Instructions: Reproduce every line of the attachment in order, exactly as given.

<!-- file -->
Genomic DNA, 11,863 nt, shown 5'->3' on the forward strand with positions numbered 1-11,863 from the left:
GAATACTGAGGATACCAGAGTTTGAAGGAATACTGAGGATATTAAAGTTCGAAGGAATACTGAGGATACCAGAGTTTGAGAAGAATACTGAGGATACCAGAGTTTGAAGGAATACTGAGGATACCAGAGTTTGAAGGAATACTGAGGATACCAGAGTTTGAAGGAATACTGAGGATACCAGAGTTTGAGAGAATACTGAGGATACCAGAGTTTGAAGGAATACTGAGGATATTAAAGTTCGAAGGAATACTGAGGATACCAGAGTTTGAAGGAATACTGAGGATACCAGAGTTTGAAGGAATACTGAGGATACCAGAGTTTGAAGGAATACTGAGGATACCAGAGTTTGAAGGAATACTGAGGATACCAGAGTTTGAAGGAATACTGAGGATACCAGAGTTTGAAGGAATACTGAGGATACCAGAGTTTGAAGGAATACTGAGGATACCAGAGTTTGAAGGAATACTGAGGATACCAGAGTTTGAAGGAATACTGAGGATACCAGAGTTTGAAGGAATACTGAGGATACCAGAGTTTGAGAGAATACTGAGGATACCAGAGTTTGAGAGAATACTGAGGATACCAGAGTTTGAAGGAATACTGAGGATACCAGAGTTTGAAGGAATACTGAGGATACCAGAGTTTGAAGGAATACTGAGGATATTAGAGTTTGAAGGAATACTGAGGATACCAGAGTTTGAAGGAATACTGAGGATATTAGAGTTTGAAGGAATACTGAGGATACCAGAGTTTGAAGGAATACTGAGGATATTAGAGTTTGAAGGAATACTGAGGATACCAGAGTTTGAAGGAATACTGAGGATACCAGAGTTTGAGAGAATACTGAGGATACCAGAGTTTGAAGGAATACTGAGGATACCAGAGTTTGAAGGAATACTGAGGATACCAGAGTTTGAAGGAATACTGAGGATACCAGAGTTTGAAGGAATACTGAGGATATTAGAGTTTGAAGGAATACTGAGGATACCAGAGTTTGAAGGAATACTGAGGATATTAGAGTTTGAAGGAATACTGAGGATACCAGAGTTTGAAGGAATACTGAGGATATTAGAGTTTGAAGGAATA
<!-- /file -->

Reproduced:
Genomic DNA, 11,863 nt, shown 5'->3' on the forward strand with positions numbered 1-11,863 from the left:
GAATACTGAGGATACCAGAGTTTGAAGGAATACTGAGGATATTAAAGTTCGAAGGAATACTGAGGATACCAGAGTTTGAGAAGAATACTGAGGATACCAGAGTTTGAAGGAATACTGAGGATACCAGAGTTTGAAGGAATACTGAGGATACCAGAGTTTGAAGGAATACTGAGGATACCAGAGTTTGAGAGAATACTGAGGATACCAGAGTTTGAAGGAATACTGAGGATATTAAAGTTCGAAGGAATACTGAGGATACCAGAGTTTGAAGGAATACTGAGGATACCAGAGTTTGAAGGAATACTGAGGATACCAGAGTTTGAAGGAATACTGAGGATACCAGAGTTTGAAGGAATACTGAGGATACCAGAGTTTGAAGGAATACTGAGGATACCAGAGTTTGAAGGAATACTGAGGATACCAGAGTTTGAAGGAATACTGAGGATACCAGAGTTTGAAGGAATACTGAGGATACCAGAGTTTGAAGGAATACTGAGGATACCAGAGTTTGAAGGAATACTGAGGATACCAGAGTTTGAGAGAATACTGAGGATACCAGAGTTTGAGAGAATACTGAGGATACCAGAGTTTGAAGGAATACTGAGGATACCAGAGTTTGAAGGAATACTGAGGATACCAGAGTTTGAAGGAATACTGAGGATATTAGAGTTTGAAGGAATACTGAGGATACCAGAGTTTGAAGGAATACTGAGGATATTAGAGTTTGAAGGAATACTGAGGATACCAGAGTTTGAAGGAATACTGAGGATATTAGAGTTTGAAGGAATACTGAGGATACCAGAGTTTGAAGGAATACTGAGGATACCAGAGTTTGAGAGAATACTGAGGATACCAGAGTTTGAAGGAATACTGAGGATACCAGAGTTTGAAGGAATACTGAGGATACCAGAGTTTGAAGGAATACTGAGGATACCAGAGTTTGAAGGAATACTGAGGATATTAGAGTTTGAAGGAATACTGAGGATACCAGAGTTTGAAGGAATACTGAGGATATTAGAGTTTGAAGGAATACTGAGGATACCAGAGTTTGAAGGAATACTGAGGATATTAGAGTTTGAAGGAATA